Tara Gentile is a thought leader and creative business coach redefining commerce as the creation and distribution of meaning, connection, and experience.

She brings creative thinking to branding, product development, and marketing that incorporates both strategy and high touch design. Her approach to business in the You Economy resonates with MBAs, PhDs, and graduates of the school of life.

She writes frequently for the Daily Worth, Design*Sponge, and Etsy. Bestselling author, Jonathan Fields, named her blog a Top 22 Single-Voice Business Blog of 2012. Sheโ€™s the author of several popular digital guides including her latest on the relationship between personal art and money, The Art of Earning.

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  1. fab insight nto the New Economy – I try and have recently had moderate success

  2. I didn’t know there was a name for how I’ve been marketing myself for umpteen years, and now making and selling jewellery.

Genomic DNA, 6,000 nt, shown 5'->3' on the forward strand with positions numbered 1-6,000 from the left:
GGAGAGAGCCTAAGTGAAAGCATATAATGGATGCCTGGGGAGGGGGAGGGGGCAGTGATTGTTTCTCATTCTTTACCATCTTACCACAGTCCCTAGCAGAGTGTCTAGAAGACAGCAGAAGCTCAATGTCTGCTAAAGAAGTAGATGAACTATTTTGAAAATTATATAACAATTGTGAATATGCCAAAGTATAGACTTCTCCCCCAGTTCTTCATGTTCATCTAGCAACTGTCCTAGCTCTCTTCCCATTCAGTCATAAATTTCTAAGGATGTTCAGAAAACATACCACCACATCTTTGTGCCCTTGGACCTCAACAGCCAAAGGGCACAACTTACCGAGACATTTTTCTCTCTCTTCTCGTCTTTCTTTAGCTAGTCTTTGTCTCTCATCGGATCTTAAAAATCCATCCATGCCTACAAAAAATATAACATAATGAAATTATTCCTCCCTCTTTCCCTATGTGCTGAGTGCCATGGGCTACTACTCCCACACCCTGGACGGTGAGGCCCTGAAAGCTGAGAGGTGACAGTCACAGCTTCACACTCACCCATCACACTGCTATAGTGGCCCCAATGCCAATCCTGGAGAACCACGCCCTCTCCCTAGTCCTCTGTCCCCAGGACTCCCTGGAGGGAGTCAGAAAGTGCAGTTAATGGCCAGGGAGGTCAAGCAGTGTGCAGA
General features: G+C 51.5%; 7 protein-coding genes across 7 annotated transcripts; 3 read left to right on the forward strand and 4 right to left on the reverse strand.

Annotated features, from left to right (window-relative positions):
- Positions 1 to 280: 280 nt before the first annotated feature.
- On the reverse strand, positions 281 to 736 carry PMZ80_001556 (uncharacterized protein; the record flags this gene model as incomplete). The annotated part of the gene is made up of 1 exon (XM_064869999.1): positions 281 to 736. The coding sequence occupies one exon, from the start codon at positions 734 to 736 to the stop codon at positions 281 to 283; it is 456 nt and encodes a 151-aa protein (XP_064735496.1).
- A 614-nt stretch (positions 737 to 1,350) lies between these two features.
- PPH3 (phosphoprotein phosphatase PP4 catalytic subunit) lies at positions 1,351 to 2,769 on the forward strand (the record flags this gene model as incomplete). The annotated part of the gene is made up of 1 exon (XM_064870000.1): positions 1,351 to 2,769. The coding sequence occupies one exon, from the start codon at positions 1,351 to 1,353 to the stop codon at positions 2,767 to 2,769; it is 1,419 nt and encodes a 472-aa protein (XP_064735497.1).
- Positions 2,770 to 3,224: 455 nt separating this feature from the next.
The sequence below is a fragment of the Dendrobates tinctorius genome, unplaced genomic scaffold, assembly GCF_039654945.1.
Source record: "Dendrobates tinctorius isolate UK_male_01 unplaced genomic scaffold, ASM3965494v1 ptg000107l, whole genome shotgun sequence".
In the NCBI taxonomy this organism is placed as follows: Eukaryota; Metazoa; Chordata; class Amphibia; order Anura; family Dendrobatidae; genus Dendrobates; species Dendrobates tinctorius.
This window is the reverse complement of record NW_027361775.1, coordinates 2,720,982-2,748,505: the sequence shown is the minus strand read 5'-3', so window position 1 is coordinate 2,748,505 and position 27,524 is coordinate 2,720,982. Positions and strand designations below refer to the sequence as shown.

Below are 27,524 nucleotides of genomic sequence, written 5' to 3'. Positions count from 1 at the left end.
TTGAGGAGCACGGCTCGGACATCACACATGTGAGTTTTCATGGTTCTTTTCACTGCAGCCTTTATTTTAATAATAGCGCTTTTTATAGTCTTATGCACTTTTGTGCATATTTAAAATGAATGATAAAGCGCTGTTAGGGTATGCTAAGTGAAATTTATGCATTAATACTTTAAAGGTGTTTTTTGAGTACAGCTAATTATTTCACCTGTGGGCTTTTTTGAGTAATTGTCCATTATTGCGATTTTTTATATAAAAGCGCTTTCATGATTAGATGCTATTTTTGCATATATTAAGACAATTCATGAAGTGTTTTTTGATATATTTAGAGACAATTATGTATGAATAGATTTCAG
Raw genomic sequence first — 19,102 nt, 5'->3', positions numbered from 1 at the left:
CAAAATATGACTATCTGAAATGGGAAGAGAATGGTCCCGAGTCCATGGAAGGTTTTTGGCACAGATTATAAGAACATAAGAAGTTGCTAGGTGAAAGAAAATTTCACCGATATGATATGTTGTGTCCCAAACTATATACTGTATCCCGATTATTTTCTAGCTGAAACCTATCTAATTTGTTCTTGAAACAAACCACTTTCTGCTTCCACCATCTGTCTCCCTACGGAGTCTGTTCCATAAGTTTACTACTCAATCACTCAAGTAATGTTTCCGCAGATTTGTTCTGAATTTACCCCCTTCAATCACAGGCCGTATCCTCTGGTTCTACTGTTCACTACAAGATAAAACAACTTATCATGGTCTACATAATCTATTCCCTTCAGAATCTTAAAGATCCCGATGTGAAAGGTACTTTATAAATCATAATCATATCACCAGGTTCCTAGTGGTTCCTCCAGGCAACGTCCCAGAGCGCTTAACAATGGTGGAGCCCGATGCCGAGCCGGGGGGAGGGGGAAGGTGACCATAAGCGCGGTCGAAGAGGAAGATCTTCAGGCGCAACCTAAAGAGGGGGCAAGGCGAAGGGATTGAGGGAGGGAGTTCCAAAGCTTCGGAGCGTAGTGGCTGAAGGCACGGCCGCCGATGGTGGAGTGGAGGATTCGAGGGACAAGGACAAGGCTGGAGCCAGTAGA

Believe me, the “I can buy that cheaper at Waaaaaaal-Mart” customers aside that we all hear from ad nauseum, these are the reasons people have been buying and continue to return to buy from me these past four years.

    It’s great to have it articulated, because I think all of us who hand-craft or paint or sculpt have already been doing this and instinctively understood/understand the concept, but having it put into words validates our efforts in the face of the Old Economy we still live in and which quite often views us with hostility and suspicion.

  3. Cathy Stewart says:

    I enjoyed reading this article. I only make one of a kind jewelry so I say if you don’t want to see someone else wearing it than buy from me.

    I never make the same thing twice. I am always challenging myself to do something new.

    It is fun to hear people say that they really like my pieces. I think a good piece of jewelry makes you feel good. Kind of like a hat. It lifts you up. We all need to be lifted up! Cathy

  4. The concepts of connection, experience, and meaning that Tara discussed exactly matches up with the jewelry I’m making and trying to sell.

    I craft jewelry with a faith message or theme by way of silver message beads and Christian-inspired symbols. I am so encouraged by what she offered in her interview, thank you Tara!

    It means that maybe my ideas are not so crazy after all, that they came from a place that probably fits with how other women want to express themselves through jewelry.

  5. I’m so glad to hear how Tara’s insights are resonating!